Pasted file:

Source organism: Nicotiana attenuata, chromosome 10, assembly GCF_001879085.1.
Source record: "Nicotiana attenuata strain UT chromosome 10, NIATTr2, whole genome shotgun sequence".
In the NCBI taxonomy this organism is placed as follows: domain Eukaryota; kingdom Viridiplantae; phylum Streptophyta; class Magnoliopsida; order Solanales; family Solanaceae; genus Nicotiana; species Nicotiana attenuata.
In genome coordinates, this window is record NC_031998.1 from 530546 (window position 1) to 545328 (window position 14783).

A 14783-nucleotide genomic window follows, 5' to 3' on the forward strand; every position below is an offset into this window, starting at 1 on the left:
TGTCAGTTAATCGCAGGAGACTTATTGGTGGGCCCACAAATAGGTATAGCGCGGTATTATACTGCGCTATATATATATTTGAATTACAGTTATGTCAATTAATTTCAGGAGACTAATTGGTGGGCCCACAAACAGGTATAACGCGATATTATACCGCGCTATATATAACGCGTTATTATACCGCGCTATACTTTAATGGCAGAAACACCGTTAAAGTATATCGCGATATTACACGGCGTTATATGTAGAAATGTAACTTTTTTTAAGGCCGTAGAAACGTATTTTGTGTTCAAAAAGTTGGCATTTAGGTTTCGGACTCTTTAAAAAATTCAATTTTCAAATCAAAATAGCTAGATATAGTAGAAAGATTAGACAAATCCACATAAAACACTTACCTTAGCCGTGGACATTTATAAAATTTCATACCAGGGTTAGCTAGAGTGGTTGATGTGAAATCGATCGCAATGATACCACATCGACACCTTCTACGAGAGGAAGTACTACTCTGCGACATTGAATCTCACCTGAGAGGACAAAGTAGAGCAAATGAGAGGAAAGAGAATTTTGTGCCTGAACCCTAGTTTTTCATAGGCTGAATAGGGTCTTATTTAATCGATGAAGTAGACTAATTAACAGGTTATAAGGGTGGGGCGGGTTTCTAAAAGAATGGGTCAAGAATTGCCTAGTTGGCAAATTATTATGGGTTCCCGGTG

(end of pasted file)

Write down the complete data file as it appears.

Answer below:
Source organism: Nicotiana attenuata, chromosome 10, assembly GCF_001879085.1.
Source record: "Nicotiana attenuata strain UT chromosome 10, NIATTr2, whole genome shotgun sequence".
In the NCBI taxonomy this organism is placed as follows: domain Eukaryota; kingdom Viridiplantae; phylum Streptophyta; class Magnoliopsida; order Solanales; family Solanaceae; genus Nicotiana; species Nicotiana attenuata.
In genome coordinates, this window is record NC_031998.1 from 530546 (window position 1) to 545328 (window position 14783).

A 14783-nucleotide genomic window follows, 5' to 3' on the forward strand; every position below is an offset into this window, starting at 1 on the left:
TGTCAGTTAATCGCAGGAGACTTATTGGTGGGCCCACAAATAGGTATAGCGCGGTATTATACTGCGCTATATATATATTTGAATTACAGTTATGTCAATTAATTTCAGGAGACTAATTGGTGGGCCCACAAACAGGTATAACGCGATATTATACCGCGCTATATATAACGCGTTATTATACCGCGCTATACTTTAATGGCAGAAACACCGTTAAAGTATATCGCGATATTACACGGCGTTATATGTAGAAATGTAACTTTTTTTAAGGCCGTAGAAACGTATTTTGTGTTCAAAAAGTTGGCATTTAGGTTTCGGACTCTTTAAAAAATTCAATTTTCAAATCAAAATAGCTAGATATAGTAGAAAGATTAGACAAATCCACATAAAACACTTACCTTAGCCGTGGACATTTATAAAATTTCATACCAGGGTTAGCTAGAGTGGTTGATGTGAAATCGATCGCAATGATACCACATCGACACCTTCTACGAGAGGAAGTACTACTCTGCGACATTGAATCTCACCTGAGAGGACAAAGTAGAGCAAATGAGAGGAAAGAGAATTTTGTGCCTGAACCCTAGTTTTTCATAGGCTGAATAGGGTCTTATTTAATCGATGAAGTAGACTAATTAACAGGTTATAAGGGTGGGGCGGGTTTCTAAAAGAATGGGTCAAGAATTGCCTAGTTGGCAAATTATTATGGGTTCCCGGTG